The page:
It’s not just for photographers, either.
A bit of humor sheds light on a serious problem.
There’s a video that’s been making it around Twitter and the blogs of professional photographers lately. It’s called “The Vendor Client Relationship — In Real World Situations.” I’ve embedded it here, just in case you haven’t seen it yet. It’s worth a look if you’re either a service professional or someone who uses service professionals. In other words, it’s worth a look for anyone.
The problem is, too many people try to save money by trying to cut special deals with service professionals. Sean Cayton, for example, is a professional photographer who blogged about this topic. In his article on Black Star Rising called “Five Tips for Dealing with Unreasonable Client Requests,” he reported:
I met recently with a prospective wedding client who was on a very tight budget. The groom, an art director, asked if I would allow him to help with the photo editing in order to save some money. I had to tell him no. I operate a full-service studio, and letting the wedding couple do their own editing just isn’t an option for me.
As a helicopter pilot, I’m often asked to provide flying services at locations an hour or more away from my base. Not only do the potential clients try to get a lower hourly rate from me, but they balk when I explain to them that they have to pay the cost of getting the helicopter to the operating area and back. In their mind, I’m not providing a service to them when I’m not flying with one of their people on board. But the simple reality is that I’m working for them from the moment I begin my flight planning and pull the helicopter out of its hangar to the moment I put the helicopter back.
They’re fortunate they’re only paying for the time on the Hobbs meter. I put at least an hour more of unbillable time into every single flight I do.
Why We’re In this Mess
I believe that one of the reasons service professionals have to deal with clients like this is because too many other service professionals have said yes to their unreasonable demands.
I’ll admit that I used to be one of them. When I first started my flying business, I was so hungry for work that I’d do almost anything to make a client happy. That sometimes included trading services (usually advertising space) for all or part of my fee, waiving ferry fees, or dropping my rates just to better meet my client’s budgetary needs. Then one day I started looking at the numbers. While the revenue I was bringing in usually covered the variable expenses of flying — the actual flight cost per hour — they didn’t come anywhere near covering my fixed expenses, including hangar rent, advertising, and insurance. I realized I was working at a loss.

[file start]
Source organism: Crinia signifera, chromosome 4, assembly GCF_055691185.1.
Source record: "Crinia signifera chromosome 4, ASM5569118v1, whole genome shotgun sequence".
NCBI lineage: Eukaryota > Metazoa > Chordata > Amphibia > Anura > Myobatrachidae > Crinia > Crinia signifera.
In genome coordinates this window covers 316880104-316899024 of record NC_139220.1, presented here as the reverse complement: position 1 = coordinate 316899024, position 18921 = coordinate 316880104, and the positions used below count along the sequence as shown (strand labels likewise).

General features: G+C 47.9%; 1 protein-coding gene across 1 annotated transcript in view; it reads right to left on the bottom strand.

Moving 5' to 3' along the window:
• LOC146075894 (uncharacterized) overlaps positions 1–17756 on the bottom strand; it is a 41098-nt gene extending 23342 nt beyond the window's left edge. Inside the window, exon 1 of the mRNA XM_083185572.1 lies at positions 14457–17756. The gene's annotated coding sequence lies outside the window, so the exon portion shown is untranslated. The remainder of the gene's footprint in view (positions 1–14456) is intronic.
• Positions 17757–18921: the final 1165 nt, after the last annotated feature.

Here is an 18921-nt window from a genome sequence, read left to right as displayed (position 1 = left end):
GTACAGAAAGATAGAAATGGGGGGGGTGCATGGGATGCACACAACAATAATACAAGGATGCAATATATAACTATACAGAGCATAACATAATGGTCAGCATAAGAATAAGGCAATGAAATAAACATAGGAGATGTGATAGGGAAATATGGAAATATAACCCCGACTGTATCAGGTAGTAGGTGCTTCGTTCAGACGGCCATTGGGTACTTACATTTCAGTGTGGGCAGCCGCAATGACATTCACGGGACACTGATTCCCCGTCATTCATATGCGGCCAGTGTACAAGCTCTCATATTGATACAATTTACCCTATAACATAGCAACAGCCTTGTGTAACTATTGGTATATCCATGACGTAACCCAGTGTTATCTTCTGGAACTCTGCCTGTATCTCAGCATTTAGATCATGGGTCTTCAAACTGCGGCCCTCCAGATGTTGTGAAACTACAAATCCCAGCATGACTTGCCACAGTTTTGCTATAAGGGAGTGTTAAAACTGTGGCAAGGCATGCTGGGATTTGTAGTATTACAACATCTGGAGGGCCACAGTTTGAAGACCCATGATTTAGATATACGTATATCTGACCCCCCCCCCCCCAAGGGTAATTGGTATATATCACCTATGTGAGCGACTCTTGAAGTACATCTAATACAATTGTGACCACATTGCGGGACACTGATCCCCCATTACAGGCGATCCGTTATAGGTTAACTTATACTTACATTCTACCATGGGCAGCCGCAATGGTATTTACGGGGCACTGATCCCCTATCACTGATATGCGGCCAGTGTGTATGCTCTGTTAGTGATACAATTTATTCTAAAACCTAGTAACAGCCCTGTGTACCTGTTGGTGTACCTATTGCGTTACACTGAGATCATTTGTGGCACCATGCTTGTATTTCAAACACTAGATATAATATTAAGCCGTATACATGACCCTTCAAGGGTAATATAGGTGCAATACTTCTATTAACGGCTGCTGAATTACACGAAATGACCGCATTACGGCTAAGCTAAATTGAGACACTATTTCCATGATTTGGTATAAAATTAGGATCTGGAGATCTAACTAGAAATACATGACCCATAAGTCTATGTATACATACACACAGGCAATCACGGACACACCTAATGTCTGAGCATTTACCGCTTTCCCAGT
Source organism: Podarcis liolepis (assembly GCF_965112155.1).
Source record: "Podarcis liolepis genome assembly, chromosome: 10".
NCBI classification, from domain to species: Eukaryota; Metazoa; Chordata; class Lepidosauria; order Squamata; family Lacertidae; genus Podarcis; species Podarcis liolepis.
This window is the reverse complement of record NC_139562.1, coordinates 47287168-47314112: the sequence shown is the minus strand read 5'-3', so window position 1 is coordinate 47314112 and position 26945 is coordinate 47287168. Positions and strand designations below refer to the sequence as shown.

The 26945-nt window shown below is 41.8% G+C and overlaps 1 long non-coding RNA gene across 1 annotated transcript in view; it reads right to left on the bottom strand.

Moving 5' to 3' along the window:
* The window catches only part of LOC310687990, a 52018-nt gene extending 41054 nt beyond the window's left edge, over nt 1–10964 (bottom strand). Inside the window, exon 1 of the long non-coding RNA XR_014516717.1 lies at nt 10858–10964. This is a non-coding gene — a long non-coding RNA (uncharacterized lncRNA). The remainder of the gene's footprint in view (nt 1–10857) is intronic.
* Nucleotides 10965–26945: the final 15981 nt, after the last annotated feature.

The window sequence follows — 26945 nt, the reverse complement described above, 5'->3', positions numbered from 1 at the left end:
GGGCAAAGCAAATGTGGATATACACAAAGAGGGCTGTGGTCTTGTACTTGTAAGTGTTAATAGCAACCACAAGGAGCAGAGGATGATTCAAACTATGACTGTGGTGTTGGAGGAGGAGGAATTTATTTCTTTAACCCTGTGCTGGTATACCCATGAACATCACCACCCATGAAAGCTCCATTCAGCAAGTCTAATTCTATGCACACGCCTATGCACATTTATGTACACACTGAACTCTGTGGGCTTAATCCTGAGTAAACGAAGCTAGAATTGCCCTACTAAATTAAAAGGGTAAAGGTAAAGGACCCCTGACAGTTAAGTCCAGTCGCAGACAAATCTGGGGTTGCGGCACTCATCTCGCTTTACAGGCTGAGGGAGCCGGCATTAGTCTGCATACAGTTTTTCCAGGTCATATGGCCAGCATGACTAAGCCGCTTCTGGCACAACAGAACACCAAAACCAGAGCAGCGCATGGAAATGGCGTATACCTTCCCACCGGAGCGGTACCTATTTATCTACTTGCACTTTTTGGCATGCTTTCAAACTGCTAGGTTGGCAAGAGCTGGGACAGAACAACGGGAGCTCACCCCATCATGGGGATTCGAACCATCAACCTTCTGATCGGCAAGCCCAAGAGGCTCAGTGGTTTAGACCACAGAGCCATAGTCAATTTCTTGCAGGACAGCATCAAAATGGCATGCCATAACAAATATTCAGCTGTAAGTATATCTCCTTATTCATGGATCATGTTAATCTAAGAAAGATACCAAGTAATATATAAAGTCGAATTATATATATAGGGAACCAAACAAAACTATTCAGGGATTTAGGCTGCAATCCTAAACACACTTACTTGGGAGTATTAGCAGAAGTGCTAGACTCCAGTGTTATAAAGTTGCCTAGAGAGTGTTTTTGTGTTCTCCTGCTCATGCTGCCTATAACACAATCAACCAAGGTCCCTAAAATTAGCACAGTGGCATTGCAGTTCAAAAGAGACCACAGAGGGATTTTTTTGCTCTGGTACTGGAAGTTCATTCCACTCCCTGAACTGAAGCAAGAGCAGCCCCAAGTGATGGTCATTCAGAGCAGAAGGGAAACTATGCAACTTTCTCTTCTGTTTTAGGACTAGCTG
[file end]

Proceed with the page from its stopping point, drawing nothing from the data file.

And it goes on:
And I realized that I’d rather not work than to lose money doing it.
Just Say No
So I started saying no.
I said no to local flying jobs less than 30 minutes long and other flying jobs less than an hour long. It simply wasn’t worth the trouble of taking the helicopter out of the hangar for the profit I’d make on these short flights. (I did, however, encourage longer flights by introducing rate reductions for flights over 5 hours and 10 hours.)
I said no to free ferry flights for repositioning the helicopter. I was not going to fly for free anymore. Not only was there a helicopter cost involved, but a trained helicopter pilot was at the controls. Didn’t she deserve compensation for her time?
I said no to any barter offers — I can’t fuel the helicopter with a free ad in a publication no one will read or pay my insurance bill with a photo taken during a flight.
I said no to flights that required me to spend more than 15 minutes in flight planning before I had a signed contract and deposit in hand. I was tired of doing someone else’s homework in the hope of getting a flight they were probably too cheap to pay for.
I also started saying no to all charity flights, including raffle prizes. They’d promise a mention in the charity publication, etc., but these free pieces of paper were usually discarded, unread. Zero advertising value — instead, all it’s good for is more requests from more charities. And for a while, i was getting more charity requests than calls from paying clients.